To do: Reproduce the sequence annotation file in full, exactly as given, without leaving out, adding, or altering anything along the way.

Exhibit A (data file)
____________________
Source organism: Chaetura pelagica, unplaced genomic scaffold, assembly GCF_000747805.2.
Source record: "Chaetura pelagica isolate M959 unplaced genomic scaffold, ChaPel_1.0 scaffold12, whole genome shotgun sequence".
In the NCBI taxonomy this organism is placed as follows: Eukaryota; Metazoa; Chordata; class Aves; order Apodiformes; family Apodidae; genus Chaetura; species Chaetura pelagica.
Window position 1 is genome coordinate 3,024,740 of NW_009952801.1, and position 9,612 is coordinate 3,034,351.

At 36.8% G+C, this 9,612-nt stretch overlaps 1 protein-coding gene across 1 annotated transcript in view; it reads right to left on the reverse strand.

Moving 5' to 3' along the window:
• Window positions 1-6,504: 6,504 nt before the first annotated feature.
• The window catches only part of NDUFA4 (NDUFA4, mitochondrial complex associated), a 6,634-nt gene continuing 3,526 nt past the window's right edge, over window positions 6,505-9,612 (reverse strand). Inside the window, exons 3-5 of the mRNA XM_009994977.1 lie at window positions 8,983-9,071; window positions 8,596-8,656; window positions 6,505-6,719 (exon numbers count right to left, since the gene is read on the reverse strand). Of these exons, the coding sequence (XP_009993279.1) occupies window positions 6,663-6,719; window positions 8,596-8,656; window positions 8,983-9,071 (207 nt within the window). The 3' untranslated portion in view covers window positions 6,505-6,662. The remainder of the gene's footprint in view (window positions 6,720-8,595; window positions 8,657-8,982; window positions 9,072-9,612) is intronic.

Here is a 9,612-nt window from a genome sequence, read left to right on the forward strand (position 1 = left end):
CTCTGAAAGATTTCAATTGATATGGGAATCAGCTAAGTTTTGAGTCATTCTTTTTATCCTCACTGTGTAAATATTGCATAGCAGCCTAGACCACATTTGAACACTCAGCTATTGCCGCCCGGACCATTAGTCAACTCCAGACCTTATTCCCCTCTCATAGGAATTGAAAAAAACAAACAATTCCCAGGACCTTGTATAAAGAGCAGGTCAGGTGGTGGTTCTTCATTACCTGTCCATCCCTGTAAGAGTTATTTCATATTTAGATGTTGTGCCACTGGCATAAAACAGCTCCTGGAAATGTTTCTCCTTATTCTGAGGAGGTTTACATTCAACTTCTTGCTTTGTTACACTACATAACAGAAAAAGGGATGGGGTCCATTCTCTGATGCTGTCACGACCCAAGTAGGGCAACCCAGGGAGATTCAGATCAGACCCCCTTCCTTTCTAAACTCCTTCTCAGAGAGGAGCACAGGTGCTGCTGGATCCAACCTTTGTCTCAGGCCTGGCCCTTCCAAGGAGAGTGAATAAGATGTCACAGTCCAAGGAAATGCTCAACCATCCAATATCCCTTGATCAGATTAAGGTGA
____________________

Source organism: Chaetura pelagica, unplaced genomic scaffold, assembly GCF_000747805.2.
Source record: "Chaetura pelagica isolate M959 unplaced genomic scaffold, ChaPel_1.0 scaffold12, whole genome shotgun sequence".
In the NCBI taxonomy this organism is placed as follows: Eukaryota; Metazoa; Chordata; class Aves; order Apodiformes; family Apodidae; genus Chaetura; species Chaetura pelagica.
Window position 1 is genome coordinate 3,024,740 of NW_009952801.1, and position 9,612 is coordinate 3,034,351.

At 36.8% G+C, this 9,612-nt stretch overlaps 1 protein-coding gene across 1 annotated transcript in view; it reads right to left on the reverse strand.

Moving 5' to 3' along the window:
• Window positions 1-6,504: 6,504 nt before the first annotated feature.
• The window catches only part of NDUFA4 (NDUFA4, mitochondrial complex associated), a 6,634-nt gene continuing 3,526 nt past the window's right edge, over window positions 6,505-9,612 (reverse strand). Inside the window, exons 3-5 of the mRNA XM_009994977.1 lie at window positions 8,983-9,071; window positions 8,596-8,656; window positions 6,505-6,719 (exon numbers count right to left, since the gene is read on the reverse strand). Of these exons, the coding sequence (XP_009993279.1) occupies window positions 6,663-6,719; window positions 8,596-8,656; window positions 8,983-9,071 (207 nt within the window). The 3' untranslated portion in view covers window positions 6,505-6,662. The remainder of the gene's footprint in view (window positions 6,720-8,595; window positions 8,657-8,982; window positions 9,072-9,612) is intronic.

Here is a 9,612-nt window from a genome sequence, read left to right on the forward strand (position 1 = left end):
CTCTGAAAGATTTCAATTGATATGGGAATCAGCTAAGTTTTGAGTCATTCTTTTTATCCTCACTGTGTAAATATTGCATAGCAGCCTAGACCACATTTGAACACTCAGCTATTGCCGCCCGGACCATTAGTCAACTCCAGACCTTATTCCCCTCTCATAGGAATTGAAAAAAACAAACAATTCCCAGGACCTTGTATAAAGAGCAGGTCAGGTGGTGGTTCTTCATTACCTGTCCATCCCTGTAAGAGTTATTTCATATTTAGATGTTGTGCCACTGGCATAAAACAGCTCCTGGAAATGTTTCTCCTTATTCTGAGGAGGTTTACATTCAACTTCTTGCTTTGTTACACTACATAACAGAAAAAGGGATGGGGTCCATTCTCTGATGCTGTCACGACCCAAGTAGGGCAACCCAGGGAGATTCAGATCAGACCCCCTTCCTTTCTAAACTCCTTCTCAGAGAGGAGCACAGGTGCTGCTGGATCCAACCTTTGTCTCAGGCCTGGCCCTTCCAAGGAGAGTGAATAAGATGTCACAGTCCAAGGAAATGCTCAACCATCCAATATCCCTTGATCAGATTAAGGTGA